Christian Liberty

Christian Liberty

John Robertson

John S. Robertson is a high-school teacher formerly of Toronto, Canada, now living in Vancouver. In other articles he has stimulated our thinking; he does so again in this one.

“Give me liberty or give me death.” So cried Patrick Henry, that forensic orator who so fiercely espoused the cause of The American War of Independence. He was merely echoing a thought expressed by the Greek Tragedist, Aeschylus, some 500 years before Christ, when he wrote, “Death is better, a milder fate than tyranny.” Since the dawn of civilization man has risen in rebellion against the forces of tyranny and oppression, and those in our society today who seek to tear apart the very fabric of our culture would have us believe that they are but following the natural and inevitable course of events.

But will this assertion bear the light of scrutiny?

Never, in the long history of human affairs, has revolt been more wide-spread than it is today. Like a giant octopus it has surreptitiously ferreted its way into every branch of human activity and its malevolent tentacles have fastened their sessile suckers upon the human mind at every level. In its more familiar form it is characterized by its slogan, “Doing my thing,” and it has even developed a vocabulary of its own where “The Establishment” is the enemy. One finds it hard to believe that the adherents to this philosophy are revolting against despotism. Are they not, rather, pursuing a plainly selfish course in defiance of the inalienable rights of others? It is certainly not the Christian way which teaches us the selfless life rather than the self-centred one. The most disturbing feature, as far as we Christians are concerned, is its baleful influence on the young people of our assemblies who are bombarded by liberal theology on every hand. One who has turned his back on some of the precious truths held among us for so long had this to say, “We hope by rigorous discipline in the study of the Word in its original languages, and with the proper historical-grammatical principles of interpretation that we may come to a better common understanding of what God’s Holy Word really does teach us.” The truths which he finds need a better understanding, have been handed down by men who learned them on their knees before God, seeking the guidance of the Holy Spirit, “Who will guide you into all truth.”

It is true that the desire to have one’s own way is dateless. Indeed, this was the very origin of sin which originated in Heaven, not Eden. When Satan declared, “I will ascend into Heaven, I will exalt my throne above the stars of God … I will be like the Most High (Isa. 14:13, 14b), the harmony of the Universe was broken. Restoration of this harmony was made possible when Christ surrendered His will to God, saying, “Not My will, but Thine be done,” and went to the cross. Thus, dear child of God, liberty that comes from this perfect harmony is yours through Christ Jesus.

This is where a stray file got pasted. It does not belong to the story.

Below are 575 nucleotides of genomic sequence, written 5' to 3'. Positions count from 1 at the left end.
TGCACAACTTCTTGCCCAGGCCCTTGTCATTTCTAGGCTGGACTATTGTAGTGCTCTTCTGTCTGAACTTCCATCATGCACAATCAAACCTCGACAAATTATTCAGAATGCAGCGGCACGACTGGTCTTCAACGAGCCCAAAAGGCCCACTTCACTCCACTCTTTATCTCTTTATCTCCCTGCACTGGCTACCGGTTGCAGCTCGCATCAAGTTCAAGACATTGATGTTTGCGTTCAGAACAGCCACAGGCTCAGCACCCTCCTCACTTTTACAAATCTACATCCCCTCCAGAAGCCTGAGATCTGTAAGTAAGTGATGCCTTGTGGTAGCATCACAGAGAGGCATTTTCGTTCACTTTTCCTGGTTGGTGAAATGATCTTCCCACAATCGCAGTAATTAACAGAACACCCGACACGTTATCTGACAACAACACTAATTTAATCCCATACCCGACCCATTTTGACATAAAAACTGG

One has but to read such passages as Romans 1:21-32 and 3:11-33 to realize the utter depravity of man and the fallacy of believing that anything he can do will ever free him from the thralldom of Satan, sin, fear and death. The Psalmist confessed, “Behold, I was shapen in inquity and in sin did my mother conceive me” (Psa. 51:5). Isaiah 53:6 succinctly suggests the result of following one’s own way, “All we like sheep have gone astray; we have turned every one to his own way.” How gloriously the prophet adds the remedy for this waywardness, “and the Lord hath laid on Him the iniquity of us all.”

No, man is not born free but, thank God, he can be set free and the Liberator is Christ Himself. “If the Son, therefore, shall make you free, ye shall be free indeed” (John 8:36). One day, in the full plan of God, even creation will be, “brought into the glorious liberty of the children of God” (Rom. 8:21).

What, then, is this “liberty wherewith Christ hath made us free?” (Gal. 5:1). In 1 Corinthians 7:22 it is given as a seeming paradox, an incomprehensible conundrum to the natural man, but clear and lucid to the spirit-led saint of God: “For he that is called in the Lord, being a servant, is the Lord’s freeman: likewise also he that is called, being free, is Christ’s servant.” The word translated servant is the Greek word “doulos” meaning a slave and in another form is translated “bondage.” How, then can we be free, yet a slave? The word translated free is “eleutheros,” but the Apostle prefixes the preposition “apo,” meaning “from,” to this word to get the word “freeman.” Thus the emancipation of the believer from the bondage of Satan, sin, guilt and fear is what is being emphasized here. Read Acts 27:17, 18; Romans 7:24, 25; 8:15; and Hebrews 2:14, 15. Being delivered from those things which separated us from God, we are now brought into that relationship with Him which had been destroyed by Satan. As the strings of the harp respond to the master touch to produce a sweet melliferous symphony, unmarred by any jarring discord, so the freed soul responds to the will of God to produce a life in perfect harmony with Him. There is no conflict for the will of the believer is one with that of God. This, beloved, is God’s will for you. Will you bow with the hymn writer and join in the anthem:

“Sweet will of God,
Still draw me closer,
`Till I am wholly lost in Thee.”